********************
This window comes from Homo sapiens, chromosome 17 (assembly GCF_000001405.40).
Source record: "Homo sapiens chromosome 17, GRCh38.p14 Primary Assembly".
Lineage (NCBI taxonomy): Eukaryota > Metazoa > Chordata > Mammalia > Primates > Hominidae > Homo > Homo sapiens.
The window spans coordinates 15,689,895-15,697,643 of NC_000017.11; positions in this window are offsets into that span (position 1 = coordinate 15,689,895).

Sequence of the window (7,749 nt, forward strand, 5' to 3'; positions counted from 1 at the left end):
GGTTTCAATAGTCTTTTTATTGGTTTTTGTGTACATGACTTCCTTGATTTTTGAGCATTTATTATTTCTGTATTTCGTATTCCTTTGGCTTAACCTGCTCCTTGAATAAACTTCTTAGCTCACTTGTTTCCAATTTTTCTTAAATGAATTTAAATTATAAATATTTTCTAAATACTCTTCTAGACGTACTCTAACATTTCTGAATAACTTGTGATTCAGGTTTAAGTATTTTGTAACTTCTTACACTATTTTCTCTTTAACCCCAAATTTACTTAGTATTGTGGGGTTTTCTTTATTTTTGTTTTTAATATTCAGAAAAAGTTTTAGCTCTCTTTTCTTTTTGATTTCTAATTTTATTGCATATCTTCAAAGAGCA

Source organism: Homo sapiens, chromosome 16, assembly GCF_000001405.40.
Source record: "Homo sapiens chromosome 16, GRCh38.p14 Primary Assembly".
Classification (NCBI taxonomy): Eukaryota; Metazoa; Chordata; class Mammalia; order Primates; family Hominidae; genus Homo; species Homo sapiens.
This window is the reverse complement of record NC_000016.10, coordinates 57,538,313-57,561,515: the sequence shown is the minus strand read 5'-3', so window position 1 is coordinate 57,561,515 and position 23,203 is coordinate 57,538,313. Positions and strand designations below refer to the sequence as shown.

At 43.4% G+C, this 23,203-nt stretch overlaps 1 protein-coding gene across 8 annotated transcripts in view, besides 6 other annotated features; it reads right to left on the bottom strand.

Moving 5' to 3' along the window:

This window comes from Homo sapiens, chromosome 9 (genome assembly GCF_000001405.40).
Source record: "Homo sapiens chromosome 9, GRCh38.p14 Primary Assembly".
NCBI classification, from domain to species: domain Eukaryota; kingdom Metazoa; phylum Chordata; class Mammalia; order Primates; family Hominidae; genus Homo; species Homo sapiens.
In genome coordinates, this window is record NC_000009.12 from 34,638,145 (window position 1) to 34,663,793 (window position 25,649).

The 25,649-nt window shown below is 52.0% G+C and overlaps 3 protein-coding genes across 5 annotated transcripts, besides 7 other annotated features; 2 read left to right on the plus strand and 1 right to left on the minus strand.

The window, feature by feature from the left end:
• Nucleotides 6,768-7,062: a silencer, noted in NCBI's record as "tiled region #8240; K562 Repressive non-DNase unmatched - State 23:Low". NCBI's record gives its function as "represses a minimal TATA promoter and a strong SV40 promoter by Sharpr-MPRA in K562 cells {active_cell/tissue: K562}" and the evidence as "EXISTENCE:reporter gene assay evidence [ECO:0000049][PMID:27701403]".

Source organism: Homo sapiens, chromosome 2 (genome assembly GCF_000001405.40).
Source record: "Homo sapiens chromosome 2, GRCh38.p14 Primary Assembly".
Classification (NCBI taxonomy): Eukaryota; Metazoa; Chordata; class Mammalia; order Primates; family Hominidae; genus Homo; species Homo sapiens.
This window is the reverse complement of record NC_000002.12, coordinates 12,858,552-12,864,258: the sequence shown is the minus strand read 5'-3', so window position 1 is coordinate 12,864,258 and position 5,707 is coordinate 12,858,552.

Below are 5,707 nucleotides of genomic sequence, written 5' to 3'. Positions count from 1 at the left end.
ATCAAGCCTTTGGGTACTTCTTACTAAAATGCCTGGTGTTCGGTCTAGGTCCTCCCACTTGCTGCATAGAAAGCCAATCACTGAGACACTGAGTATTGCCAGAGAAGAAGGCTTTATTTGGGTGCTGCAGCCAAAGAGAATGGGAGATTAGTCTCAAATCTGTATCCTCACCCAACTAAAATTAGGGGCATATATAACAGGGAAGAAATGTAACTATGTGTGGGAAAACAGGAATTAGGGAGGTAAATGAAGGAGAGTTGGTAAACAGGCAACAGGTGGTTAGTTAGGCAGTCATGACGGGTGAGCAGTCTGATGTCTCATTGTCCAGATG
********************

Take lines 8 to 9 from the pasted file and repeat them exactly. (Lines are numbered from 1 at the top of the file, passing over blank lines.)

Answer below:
Source record: "Homo sapiens chromosome 16, GRCh38.p14 Primary Assembly".
Classification (NCBI taxonomy): Eukaryota; Metazoa; Chordata; class Mammalia; order Primates; family Hominidae; genus Homo; species Homo sapiens.